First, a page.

On Tuesday afternoon after the draw for the Kentucky Oaks, Carolyn Gray was enjoying a rare afternoon off. Warm and sunny weather in Louisville invited al fresco dining, an invitation that Gray accepted, eating lunch and having a beer at an outdoor patio, followed by a trip for ice cream.
“I can’t remember,” she said, “the last time I had a beer with lunch on a Tuesday afternoon.”
She and her husband Fletcher had arrived the previous night, after making the eight-hour drive from their farm near Springfield, Missouri; welcoming a call from a stranger, she sounded pretty relaxed for a woman preparing to run a filly in Friday’s Longines Kentucky Oaks.
“I’m having a delightful time,” she said, pleased laughter in her voice. Her conversation is peppered with words like “fun,” “wonderful,” “great,” and more than once, “delightful.”
And why not? The filly that she and her husband bred is undefeated this year, securing a spot in the Oaks with three apparently easy victories in Louisiana, sweeping the Fair Grounds filly prep series for trainer Larry Jones. She earned 161 Oaks qualifying points, good enough to tie leader Condo Commando, who edged her out of the top spot with more stakes earnings; the two fillies are co-second choices at 4-1 for Friday’s race.
The Grays have been breeding Thoroughbreds for more than 20 years; they got started breeding Quarter Horses and make their living breeding to sell. Among Grayson Farm alumni are two champions: Left Bank, the champion older horse in 2002, and Stardom Bound, champion juvenile filly and Breeders’ Cup Juvenile Fillies winner in 2008.
Had things gone according to plan, I’m a Chatterbox would have joined them in the ranks of horses that the Grays sold and watched go on to racing success for other people.
But at the Keeneland yearling sale in September 2013, the chestnut filly by Munnings out of Chit Chatter (Lost Soldier) failed to meet her reserve, bringing a final bid of only $30,000.
“She was a nice enough filly,” said Gray, “so we thought we’d take another chance and sell her as a 2-year-old.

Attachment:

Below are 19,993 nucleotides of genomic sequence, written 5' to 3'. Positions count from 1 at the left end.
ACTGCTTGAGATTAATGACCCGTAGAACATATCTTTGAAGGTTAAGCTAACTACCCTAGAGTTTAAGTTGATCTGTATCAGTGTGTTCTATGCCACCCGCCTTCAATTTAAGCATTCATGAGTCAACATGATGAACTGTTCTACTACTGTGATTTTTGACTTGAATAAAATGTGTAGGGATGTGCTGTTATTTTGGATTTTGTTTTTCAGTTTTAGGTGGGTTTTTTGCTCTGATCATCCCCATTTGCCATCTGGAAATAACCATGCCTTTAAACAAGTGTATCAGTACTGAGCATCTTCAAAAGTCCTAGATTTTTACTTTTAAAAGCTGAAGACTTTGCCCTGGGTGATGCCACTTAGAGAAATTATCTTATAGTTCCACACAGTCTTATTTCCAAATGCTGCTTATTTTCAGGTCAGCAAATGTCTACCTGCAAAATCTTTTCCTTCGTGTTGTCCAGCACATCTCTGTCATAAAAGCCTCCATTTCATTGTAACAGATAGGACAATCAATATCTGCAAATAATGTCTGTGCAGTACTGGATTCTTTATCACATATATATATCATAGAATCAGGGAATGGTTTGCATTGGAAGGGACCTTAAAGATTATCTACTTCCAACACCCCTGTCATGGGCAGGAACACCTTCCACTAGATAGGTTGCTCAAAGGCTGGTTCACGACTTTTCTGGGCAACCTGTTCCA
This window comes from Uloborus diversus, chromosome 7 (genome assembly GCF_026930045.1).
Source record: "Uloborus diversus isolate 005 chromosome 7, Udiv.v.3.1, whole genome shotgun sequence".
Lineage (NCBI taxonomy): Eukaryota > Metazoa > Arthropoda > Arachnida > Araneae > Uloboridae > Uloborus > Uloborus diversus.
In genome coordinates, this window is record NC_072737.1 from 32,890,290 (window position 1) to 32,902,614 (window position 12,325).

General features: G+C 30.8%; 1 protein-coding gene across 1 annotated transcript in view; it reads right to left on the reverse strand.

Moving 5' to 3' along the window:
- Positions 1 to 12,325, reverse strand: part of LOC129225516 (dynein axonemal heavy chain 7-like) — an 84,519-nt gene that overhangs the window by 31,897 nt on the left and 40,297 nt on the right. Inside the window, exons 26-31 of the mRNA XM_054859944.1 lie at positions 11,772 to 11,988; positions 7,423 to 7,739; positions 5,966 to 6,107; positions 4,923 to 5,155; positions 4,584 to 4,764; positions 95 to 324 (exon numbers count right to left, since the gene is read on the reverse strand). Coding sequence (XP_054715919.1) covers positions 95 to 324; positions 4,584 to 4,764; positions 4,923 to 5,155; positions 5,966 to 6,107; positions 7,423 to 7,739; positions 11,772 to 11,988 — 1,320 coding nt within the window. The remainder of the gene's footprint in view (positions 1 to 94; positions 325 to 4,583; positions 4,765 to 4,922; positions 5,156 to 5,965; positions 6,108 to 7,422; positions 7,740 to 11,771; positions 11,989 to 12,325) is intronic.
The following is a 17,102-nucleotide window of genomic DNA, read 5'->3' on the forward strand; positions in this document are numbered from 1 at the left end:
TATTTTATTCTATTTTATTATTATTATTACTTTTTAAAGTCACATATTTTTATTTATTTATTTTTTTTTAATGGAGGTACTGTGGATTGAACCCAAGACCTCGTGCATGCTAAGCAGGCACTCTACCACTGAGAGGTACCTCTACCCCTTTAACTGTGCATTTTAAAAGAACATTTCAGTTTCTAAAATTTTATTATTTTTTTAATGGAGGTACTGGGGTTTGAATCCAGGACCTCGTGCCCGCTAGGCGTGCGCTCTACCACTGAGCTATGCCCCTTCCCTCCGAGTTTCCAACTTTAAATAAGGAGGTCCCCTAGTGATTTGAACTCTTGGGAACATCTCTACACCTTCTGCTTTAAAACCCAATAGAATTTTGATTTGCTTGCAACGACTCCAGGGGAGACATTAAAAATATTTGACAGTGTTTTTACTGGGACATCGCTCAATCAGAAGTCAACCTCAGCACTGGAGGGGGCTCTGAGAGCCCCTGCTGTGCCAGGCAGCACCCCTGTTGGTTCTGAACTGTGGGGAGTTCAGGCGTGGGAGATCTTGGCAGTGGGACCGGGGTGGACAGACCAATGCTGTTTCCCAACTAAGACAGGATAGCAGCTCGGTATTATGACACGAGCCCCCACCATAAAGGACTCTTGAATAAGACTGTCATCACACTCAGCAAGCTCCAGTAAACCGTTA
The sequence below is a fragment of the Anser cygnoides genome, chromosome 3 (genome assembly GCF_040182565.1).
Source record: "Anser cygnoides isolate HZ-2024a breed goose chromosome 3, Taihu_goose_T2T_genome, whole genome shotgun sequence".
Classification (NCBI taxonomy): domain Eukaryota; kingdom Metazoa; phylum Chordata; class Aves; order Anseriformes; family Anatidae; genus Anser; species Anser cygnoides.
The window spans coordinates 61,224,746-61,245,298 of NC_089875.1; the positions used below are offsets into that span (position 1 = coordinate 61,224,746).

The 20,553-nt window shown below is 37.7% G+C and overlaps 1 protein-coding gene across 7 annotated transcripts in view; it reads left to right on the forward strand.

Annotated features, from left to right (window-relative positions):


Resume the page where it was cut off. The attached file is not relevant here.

“But at the sale the next year, she got a slight blemish—not an injury, nothing significant, but enough to take her out of the sale. We decided to take her on to training and she started to show a little promise.”
The Grays will occasionally keep one of their horses to race, and the decision to keep this one seemed smart from the start. Gray explained that the filly’s name comes from dam Chit Chatter but added, “Fletcher swears I'm her namesake!”
I’m a Chatterbox broke her maiden at Keeneland last October for trainer Ken McPeek; after two losses later in the fall, she resurfaced at Fair Grounds in January, where she crushed the field in the Silverbulletday Stakes, winning her first race for Jones by eight lengths.
“Larry and Cindy have trained a few horses for us over the years—normally we have just one, because our business is selling,” Gray explained. “We’ve had a good relationship with them for a number of years, and they’ve always kept a spot open for us. They’re just tops, and we’re very fortunate to be able to have Chatterbox with them.”
The Grays breed about half a dozen horses every year on their 110-acre farm, where, said Carolyn, “We take care of things pretty much ourselves. We’re a small operation and we love what we do.”
Like their other foals, I’m a Chatterbox was foaled by Bernard and Michelle Vertuca at Calabria Farm.
“They’re very hands-on,” said Gray. “They’re a wonderful couple.”
I’m a Chatterbox is the third foal out of Chit Chatter that the Vertucas have foaled, and all of them, said Bernard, are athletic, good movers.
“She was a great filly to be around,” he said. A veterinarian who focuses on equine reproduction in Midway and Versailles, Kentucky, he said I’m a Chatterbox had the hint of aggressiveness not uncommon in a good filly, coupled with intelligence.
“The mare is really sweet and laid-back,” he said, “and she throws good babies.”
Formerly at Adena Springs, whose broodmare band numbers in the hundreds, Vertuca marvelled at what the Grays have accomplished with just a few mares.
“It’s just incredible,” he said. “Left Bank, Stardom Bound, Icon Ike--how many people could do that?”
Chit Chatter foaled a Flat Out filly last week and will be bred back to Munnings to produce a full sibling to I’m a Chatterbox next year.
I’m a Chatterbox drew post eight in the full field of 14 horses (with longshot Peace and War an also-eligible), a position with which Gray declared that she and her husband are “very, very pleased.”
“If we could have chosen,” she said, “that would have been our spot.”
“Chatterbox is pretty versatile,” she observed. “She can lay anywhere, pretty much. We wanted speed inside of us, and that’s pretty much how it turned out. Florent [Geroux] is an excellent jockey—he’s very smart and he really pays attention, and he has a great relationship with her.”
It’s easy to believe Gray when she talks about how much she loves what she and her husband do, the passion they have for their work. She’s also pretty convincing when she talks about how laid-back they are, as they wait for one of the biggest days in their professional lives.
“We’re not doing too much different from what we’d do at home if we had the day off,” she said.
Those days off from the farm back home don’t come along too often, nor do days like Friday, when the filly they bred will go in the gate for the 141st running of the Kentucky Oaks, with a pretty good shot to win it.
“We’re delighted to be in this position,” she said. “It’s quite an honor, and really a lot of fun for us. It’s a lovely spot.”